The Student News Site of University of Arizona

The Daily Wildcat

84° Tucson, AZ

The Daily Wildcat

The Daily Wildcat

 

UA’s Doctor of Veterinary Medicine degree program moves to UA Oro Valley

President Ann Weaver Hart announced the UA Doctor of Veterinary Medicine degree program claimed its new home, UA Oro Valley, according to a UA News press release.

The new facility was selected because of the new campus’ proximity to Innovation Park, which holds global bioscience businesses Sanofi and Ventana Medical Systems.

“This campus will bring hundreds of students and their families, as well as university faculty and staff, to our community, enriching our diversity, adding to the talented workforce and bolstering our momentum as a desirable community in which to live, work, play and learn,” said Oro Valley Mayor Satish Hiremath.

The campus will support a new UA initiative tied to One Health, a worldwide effort to simultaneously address diseases and improve the health of both humans and animals. According to Hart, most serious human diseases have developed as animal diseases, including Ebola, H1N1 and Avian Influenza.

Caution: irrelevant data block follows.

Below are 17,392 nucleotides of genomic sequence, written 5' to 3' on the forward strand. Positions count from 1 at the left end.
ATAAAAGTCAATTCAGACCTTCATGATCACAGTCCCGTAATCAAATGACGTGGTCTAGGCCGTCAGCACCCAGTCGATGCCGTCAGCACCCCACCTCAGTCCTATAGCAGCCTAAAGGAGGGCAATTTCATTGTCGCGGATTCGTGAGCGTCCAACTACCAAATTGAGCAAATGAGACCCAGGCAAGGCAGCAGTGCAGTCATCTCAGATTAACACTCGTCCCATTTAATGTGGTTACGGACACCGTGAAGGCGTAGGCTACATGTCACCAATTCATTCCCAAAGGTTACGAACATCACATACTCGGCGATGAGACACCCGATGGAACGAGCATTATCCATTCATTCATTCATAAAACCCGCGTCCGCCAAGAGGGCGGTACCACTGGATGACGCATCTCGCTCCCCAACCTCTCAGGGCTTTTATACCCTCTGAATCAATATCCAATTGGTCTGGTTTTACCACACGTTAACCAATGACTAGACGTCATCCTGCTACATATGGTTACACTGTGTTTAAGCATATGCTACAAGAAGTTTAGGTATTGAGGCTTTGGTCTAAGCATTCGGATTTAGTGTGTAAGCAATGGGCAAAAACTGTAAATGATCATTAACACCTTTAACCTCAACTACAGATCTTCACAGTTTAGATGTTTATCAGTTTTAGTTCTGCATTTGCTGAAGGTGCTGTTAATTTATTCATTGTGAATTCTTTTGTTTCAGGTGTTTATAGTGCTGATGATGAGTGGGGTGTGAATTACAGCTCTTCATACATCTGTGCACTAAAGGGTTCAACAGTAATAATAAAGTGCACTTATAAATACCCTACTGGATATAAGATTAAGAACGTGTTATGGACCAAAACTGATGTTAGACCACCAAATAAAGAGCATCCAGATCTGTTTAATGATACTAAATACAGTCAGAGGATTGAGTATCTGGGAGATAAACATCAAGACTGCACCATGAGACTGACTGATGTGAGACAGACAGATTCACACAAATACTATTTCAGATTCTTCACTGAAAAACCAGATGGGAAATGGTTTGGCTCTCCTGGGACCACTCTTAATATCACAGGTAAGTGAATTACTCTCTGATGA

The UA plans to utilize “supercomputer-driven predictive analytics” to find and diagnose these threats to human health, according to UA News’ press release.

The program will begin at the new facility in 2017, which according to UA News, is expected to save UA students up to $250,000 in tuition in comparison to other programs of the same caliber.

The DVM program will specifically focus on preparing its graduates for jobs within the bioscience industries by utilizing data analysis techniques created through the UA’s iPlant initiative.

UA Oro Valley is currently undergoing renovation, but should be operational in 2016, according to the press release.

“The [UA] veterinary medical education program promises to be rigorous and unique among American programs,” said Shane Burgess, UA vice president for veterinary sciences. “Students will be able to start as soon as they have their prerequisites and attend year-round. Both translate into reduced costs and a faster time to degree, putting graduates in the workforce sooner. This is good for our students and Arizona’s economy.”


Follow Christianna Silva on Twitter.


More to Discover
Activate Search